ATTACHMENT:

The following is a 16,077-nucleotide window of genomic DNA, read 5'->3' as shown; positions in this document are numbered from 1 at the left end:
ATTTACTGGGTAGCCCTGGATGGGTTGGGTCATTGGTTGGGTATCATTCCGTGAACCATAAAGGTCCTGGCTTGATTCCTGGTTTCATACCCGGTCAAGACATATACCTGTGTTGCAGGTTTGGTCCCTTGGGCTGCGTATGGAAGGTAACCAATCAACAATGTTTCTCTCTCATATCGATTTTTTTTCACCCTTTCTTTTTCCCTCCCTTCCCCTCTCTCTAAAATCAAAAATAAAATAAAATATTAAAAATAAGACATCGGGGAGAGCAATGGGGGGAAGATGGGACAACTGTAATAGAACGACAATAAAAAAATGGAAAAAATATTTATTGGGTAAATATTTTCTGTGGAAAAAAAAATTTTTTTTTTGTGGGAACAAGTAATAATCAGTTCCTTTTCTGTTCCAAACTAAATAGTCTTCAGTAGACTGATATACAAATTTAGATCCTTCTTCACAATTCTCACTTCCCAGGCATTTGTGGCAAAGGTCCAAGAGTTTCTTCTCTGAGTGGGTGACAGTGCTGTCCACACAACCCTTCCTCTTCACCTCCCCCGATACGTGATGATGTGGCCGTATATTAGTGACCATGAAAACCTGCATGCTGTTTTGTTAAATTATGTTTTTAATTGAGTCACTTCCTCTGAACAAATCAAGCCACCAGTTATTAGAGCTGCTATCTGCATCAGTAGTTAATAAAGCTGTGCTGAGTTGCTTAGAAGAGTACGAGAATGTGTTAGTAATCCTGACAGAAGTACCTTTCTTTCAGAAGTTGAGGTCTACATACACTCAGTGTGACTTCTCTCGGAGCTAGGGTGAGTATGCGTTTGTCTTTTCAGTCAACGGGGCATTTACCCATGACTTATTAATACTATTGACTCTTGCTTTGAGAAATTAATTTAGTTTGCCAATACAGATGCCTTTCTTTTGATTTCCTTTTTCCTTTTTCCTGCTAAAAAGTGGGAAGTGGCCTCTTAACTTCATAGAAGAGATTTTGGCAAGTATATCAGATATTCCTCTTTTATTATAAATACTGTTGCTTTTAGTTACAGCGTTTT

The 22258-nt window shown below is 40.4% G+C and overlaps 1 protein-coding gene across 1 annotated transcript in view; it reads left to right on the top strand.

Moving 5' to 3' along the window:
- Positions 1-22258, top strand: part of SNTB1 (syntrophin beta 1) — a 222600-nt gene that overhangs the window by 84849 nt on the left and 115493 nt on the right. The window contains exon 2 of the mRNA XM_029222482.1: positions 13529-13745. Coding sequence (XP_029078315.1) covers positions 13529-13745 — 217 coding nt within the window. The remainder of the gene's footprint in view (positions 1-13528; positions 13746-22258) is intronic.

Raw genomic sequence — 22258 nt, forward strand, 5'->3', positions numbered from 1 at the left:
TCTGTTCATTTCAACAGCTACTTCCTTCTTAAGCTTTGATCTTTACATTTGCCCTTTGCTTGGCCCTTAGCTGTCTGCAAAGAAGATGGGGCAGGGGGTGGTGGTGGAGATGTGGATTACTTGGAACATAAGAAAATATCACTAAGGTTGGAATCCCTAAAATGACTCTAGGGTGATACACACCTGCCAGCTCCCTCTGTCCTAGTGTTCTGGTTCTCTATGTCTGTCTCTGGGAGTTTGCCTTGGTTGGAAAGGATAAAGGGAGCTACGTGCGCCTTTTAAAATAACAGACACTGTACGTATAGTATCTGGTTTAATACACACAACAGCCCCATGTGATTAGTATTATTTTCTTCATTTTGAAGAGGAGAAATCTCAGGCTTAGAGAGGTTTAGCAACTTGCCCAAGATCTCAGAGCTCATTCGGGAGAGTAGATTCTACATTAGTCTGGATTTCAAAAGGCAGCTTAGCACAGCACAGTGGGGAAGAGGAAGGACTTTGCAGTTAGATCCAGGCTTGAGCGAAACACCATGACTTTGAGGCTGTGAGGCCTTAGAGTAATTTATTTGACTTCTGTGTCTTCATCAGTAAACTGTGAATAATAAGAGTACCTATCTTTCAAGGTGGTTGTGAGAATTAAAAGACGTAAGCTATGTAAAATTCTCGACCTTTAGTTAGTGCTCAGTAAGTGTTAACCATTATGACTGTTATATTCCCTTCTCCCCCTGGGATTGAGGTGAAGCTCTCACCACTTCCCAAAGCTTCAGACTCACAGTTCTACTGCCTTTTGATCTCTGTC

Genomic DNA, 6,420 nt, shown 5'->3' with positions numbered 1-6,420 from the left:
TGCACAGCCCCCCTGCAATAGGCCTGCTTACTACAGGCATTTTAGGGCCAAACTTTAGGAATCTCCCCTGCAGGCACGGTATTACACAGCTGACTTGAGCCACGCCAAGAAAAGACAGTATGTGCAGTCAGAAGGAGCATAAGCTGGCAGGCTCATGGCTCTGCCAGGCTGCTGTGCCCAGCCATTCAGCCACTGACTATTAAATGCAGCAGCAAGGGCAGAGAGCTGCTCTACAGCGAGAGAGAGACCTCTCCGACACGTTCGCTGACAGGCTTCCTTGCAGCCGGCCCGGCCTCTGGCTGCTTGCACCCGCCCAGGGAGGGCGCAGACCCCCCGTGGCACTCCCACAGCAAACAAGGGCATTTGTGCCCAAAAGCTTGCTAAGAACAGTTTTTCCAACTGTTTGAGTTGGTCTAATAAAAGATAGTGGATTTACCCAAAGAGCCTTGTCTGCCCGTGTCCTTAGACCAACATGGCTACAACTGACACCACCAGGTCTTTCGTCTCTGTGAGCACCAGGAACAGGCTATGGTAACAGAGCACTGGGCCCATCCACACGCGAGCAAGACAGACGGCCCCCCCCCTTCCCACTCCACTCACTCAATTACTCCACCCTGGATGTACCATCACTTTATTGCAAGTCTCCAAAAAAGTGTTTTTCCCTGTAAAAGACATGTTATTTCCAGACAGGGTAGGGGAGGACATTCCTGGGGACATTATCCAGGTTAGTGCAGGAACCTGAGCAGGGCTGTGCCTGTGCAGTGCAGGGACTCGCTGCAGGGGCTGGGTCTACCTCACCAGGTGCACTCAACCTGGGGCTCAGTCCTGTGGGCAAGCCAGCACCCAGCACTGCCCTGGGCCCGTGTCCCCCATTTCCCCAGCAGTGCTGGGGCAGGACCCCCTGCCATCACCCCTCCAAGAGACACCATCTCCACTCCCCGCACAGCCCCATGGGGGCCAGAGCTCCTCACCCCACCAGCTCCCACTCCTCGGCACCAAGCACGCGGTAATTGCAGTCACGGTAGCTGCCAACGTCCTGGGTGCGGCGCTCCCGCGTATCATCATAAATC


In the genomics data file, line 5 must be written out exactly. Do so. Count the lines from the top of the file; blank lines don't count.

- Positions 1-22258, top strand: part of SNTB1 (syntrophin beta 1) — a 222600-nt gene that overhangs the window by 84849 nt on the left and 115493 nt on the right. The window contains exon 2 of the mRNA XM_029222482.1: positions 13529-13745. Coding sequence (XP_029078315.1) covers positions 13529-13745 — 217 coding nt within the window. The remainder of the gene's footprint in view (positions 1-13528; positions 13746-22258) is intronic.